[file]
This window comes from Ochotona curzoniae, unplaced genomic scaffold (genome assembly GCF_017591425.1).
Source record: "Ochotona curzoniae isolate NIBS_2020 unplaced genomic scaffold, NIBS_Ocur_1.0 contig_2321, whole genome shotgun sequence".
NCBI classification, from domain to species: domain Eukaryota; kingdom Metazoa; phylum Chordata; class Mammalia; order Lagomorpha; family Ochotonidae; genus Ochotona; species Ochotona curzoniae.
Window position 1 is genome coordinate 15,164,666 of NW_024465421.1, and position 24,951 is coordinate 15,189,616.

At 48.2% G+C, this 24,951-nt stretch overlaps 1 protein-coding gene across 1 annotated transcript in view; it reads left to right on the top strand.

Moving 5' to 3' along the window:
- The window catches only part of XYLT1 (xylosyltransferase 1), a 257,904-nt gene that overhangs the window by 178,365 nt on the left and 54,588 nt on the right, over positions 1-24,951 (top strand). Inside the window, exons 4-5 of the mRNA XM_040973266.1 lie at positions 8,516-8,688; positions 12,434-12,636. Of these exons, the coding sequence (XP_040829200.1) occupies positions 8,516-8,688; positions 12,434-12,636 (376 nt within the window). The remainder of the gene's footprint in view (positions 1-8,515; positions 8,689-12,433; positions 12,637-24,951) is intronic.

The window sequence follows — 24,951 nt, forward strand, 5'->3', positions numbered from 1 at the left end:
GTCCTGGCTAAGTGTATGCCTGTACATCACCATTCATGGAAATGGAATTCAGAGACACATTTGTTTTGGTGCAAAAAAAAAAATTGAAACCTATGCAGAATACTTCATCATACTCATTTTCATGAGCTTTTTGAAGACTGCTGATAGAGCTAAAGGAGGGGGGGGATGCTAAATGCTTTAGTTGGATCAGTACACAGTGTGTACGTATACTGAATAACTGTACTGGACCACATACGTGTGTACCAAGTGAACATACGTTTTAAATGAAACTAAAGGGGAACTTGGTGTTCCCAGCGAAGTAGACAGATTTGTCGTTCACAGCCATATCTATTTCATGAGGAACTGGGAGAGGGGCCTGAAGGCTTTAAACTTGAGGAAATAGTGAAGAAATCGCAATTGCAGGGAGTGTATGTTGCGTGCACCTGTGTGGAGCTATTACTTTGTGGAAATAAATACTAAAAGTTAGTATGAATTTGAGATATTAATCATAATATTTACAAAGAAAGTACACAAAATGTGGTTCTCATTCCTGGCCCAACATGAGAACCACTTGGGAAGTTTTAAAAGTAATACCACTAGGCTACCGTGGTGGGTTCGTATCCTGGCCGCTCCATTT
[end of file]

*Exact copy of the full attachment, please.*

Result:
This window comes from Ochotona curzoniae, unplaced genomic scaffold (genome assembly GCF_017591425.1).
Source record: "Ochotona curzoniae isolate NIBS_2020 unplaced genomic scaffold, NIBS_Ocur_1.0 contig_2321, whole genome shotgun sequence".
NCBI classification, from domain to species: domain Eukaryota; kingdom Metazoa; phylum Chordata; class Mammalia; order Lagomorpha; family Ochotonidae; genus Ochotona; species Ochotona curzoniae.
Window position 1 is genome coordinate 15,164,666 of NW_024465421.1, and position 24,951 is coordinate 15,189,616.

At 48.2% G+C, this 24,951-nt stretch overlaps 1 protein-coding gene across 1 annotated transcript in view; it reads left to right on the top strand.

Moving 5' to 3' along the window:
- The window catches only part of XYLT1 (xylosyltransferase 1), a 257,904-nt gene that overhangs the window by 178,365 nt on the left and 54,588 nt on the right, over positions 1-24,951 (top strand). Inside the window, exons 4-5 of the mRNA XM_040973266.1 lie at positions 8,516-8,688; positions 12,434-12,636. Of these exons, the coding sequence (XP_040829200.1) occupies positions 8,516-8,688; positions 12,434-12,636 (376 nt within the window). The remainder of the gene's footprint in view (positions 1-8,515; positions 8,689-12,433; positions 12,637-24,951) is intronic.

The window sequence follows — 24,951 nt, forward strand, 5'->3', positions numbered from 1 at the left end:
GTCCTGGCTAAGTGTATGCCTGTACATCACCATTCATGGAAATGGAATTCAGAGACACATTTGTTTTGGTGCAAAAAAAAAAATTGAAACCTATGCAGAATACTTCATCATACTCATTTTCATGAGCTTTTTGAAGACTGCTGATAGAGCTAAAGGAGGGGGGGGATGCTAAATGCTTTAGTTGGATCAGTACACAGTGTGTACGTATACTGAATAACTGTACTGGACCACATACGTGTGTACCAAGTGAACATACGTTTTAAATGAAACTAAAGGGGAACTTGGTGTTCCCAGCGAAGTAGACAGATTTGTCGTTCACAGCCATATCTATTTCATGAGGAACTGGGAGAGGGGCCTGAAGGCTTTAAACTTGAGGAAATAGTGAAGAAATCGCAATTGCAGGGAGTGTATGTTGCGTGCACCTGTGTGGAGCTATTACTTTGTGGAAATAAATACTAAAAGTTAGTATGAATTTGAGATATTAATCATAATATTTACAAAGAAAGTACACAAAATGTGGTTCTCATTCCTGGCCCAACATGAGAACCACTTGGGAAGTTTTAAAAGTAATACCACTAGGCTACCGTGGTGGGTTCGTATCCTGGCCGCTCCATTT